How Some Ghanaian Security Officers Help in the Sale
At the Kotoka International Airport (KIA), some Ghanaian immigration officers charge between 1500 and 1000 dollars per girl before they allow traffickers to carry their victims through.
Many of these officers are said to have enriched themselves through this business, which has been nicknamed "abacha". This reporter has obtained video, audio, and still pictures of many immigration officials not only bargaining how much money to take, but also explaining how they share the money with some national security personnel and aviation security officials stationed at the airport.
This is a short transcript of what transpired between this reporter and two of the officers.
Immigration officer, Kotoka International Airport, Ghana, discussing a trip with six girls to France and the cost (with reporter disguised as trafficker).
Film begins with reporter walking through the bush looking for an immigration official. A tree shows for a while then a hand interrupts the scene as the reporter walks along, billboards of Kotoka International Airport as well as Ghana’s National Flag is shown.
Sounds of vehicles and human voices are heard as the reporter keeps moving until he meets the immigration official. The conversation begins as follows:
Reporter: I called the boy; he said they are six so how can you reduce the price for us?
Official: But the six, all of them cannot go at the same time, today two, the next three.
Reporter: That’s why we are saying you have to beat the price down.
Official: If all of them go it will backfire.
Reporter: That’s why we are saying that you have to beat the price down. So, if they are six how much will you take?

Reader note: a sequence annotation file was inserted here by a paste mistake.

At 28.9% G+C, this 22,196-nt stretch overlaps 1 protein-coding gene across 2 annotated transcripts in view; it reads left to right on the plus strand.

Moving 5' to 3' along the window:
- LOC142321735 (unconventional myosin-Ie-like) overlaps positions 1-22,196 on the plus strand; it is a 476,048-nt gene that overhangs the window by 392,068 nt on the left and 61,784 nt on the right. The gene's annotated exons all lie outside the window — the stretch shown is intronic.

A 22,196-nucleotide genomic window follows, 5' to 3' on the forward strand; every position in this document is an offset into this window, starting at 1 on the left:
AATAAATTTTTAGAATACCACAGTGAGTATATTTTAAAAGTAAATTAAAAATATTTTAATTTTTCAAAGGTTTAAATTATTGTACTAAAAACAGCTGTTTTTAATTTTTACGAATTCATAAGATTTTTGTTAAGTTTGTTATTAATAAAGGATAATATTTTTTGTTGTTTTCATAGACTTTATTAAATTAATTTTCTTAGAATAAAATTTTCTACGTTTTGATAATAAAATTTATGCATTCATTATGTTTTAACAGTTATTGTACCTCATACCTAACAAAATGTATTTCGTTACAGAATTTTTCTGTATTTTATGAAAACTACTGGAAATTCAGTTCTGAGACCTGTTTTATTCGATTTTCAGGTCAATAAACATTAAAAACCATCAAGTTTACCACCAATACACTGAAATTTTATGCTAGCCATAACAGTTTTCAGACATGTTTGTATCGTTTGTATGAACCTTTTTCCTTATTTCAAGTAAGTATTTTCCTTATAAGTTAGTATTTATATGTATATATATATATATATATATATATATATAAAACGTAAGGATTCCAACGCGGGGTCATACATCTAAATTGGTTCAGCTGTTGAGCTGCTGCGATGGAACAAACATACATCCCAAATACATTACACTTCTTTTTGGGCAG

Official: We are doing the thing individually, that’s why I’m saying all of them cannot go one day. If all of them go one day the thing will backfire, are you getting me? All of them would not go one day. So today two will go, the next day three will go.
Reporter: So what do you recommend, is it the Emirate Airline which is the best?
Official: So far Emirates is the best so if they are ready the first batch can go next Sunday because Sunday I will be for post-departure. But as for Saturday I would have said it should start on Saturday but Saturday, no Emirates. Emirates don’t fly on Saturdays.
Reporter: They will go on Sunday.
Official: Sunday, Monday that is next week, some people can go next week Sunday. Then the next two weeks, Monday.
Reporter: So beat the price down so that I can come and see you maybe on Monday. 1,500 US dollars is expensive.
Official: (Raises his voice). Do you know, do you know how much they take? We are even considering you and you say 1,500 dollars is too much, so if it’s too much how much will you give me?
Reporter: Is 1,000 dollars okay so that the six would be six thousand. I would just collect the money one time (two, two, two).
Officer: (looks into the skies) 6,000 dollars (and then calculates). Okay, 1000 dollars for each.
Another official surfaces.
Reporter: Chairman, officer, Sir, well done.
Official: Den na ekoso Tw) (meaning what is happening?)
Reporter: No, I don’t hear. Am a Nigerian man. I wan see you, I use to fly Virgin Nigeria. My sisters want to fly. They want to go to Germany. (Sound is lost interminently). I want to ask can they go from here?
Official: Are you doubting me?
Reporter: As an officer I cannot doubt you.
Official: Me, if you can pay my money am asking I can carry the whole airport to your house. I can carry. Do you want the critical alarm in your house? Chale come on I can do that.
Reporter: I’ll bring it don’t worry.
Official: I shouldn’t worry. Why should I worry, you are coming.
Reporter: Give me your number.
Reporter: The name is?
Official: You can call it anything, am Sam.
Reporter: You see we have someone who has been transporting them but the money is too much, we want to change.
Official: How much are they taking, 1000 dollars? And you think I will take less than that? I am taking 1500 dollars.
Reporter: (sound breaks) My problem is if the visa is genuine. Can you do it?
Official: What’s your problem? Do you have a problem, so come and show it me. Let’s start business.